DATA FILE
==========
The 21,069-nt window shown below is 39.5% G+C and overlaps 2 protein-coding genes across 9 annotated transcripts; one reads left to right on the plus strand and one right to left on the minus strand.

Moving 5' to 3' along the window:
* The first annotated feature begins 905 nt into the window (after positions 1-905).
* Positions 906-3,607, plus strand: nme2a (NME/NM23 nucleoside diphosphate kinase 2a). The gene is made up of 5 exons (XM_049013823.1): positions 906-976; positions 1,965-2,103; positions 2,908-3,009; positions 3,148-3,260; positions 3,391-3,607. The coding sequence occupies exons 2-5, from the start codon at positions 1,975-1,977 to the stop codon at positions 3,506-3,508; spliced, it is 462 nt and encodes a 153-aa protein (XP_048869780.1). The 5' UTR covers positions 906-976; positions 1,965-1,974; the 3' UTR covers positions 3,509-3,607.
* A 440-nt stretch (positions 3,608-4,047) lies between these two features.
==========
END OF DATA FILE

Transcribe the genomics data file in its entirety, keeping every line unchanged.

The 21,069-nt window shown below is 39.5% G+C and overlaps 2 protein-coding genes across 9 annotated transcripts; one reads left to right on the plus strand and one right to left on the minus strand.

Moving 5' to 3' along the window:
* The first annotated feature begins 905 nt into the window (after positions 1-905).
* Positions 906-3,607, plus strand: nme2a (NME/NM23 nucleoside diphosphate kinase 2a). The gene is made up of 5 exons (XM_049013823.1): positions 906-976; positions 1,965-2,103; positions 2,908-3,009; positions 3,148-3,260; positions 3,391-3,607. The coding sequence occupies exons 2-5, from the start codon at positions 1,975-1,977 to the stop codon at positions 3,506-3,508; spliced, it is 462 nt and encodes a 153-aa protein (XP_048869780.1). The 5' UTR covers positions 906-976; positions 1,965-1,974; the 3' UTR covers positions 3,509-3,607.
* A 440-nt stretch (positions 3,608-4,047) lies between these two features.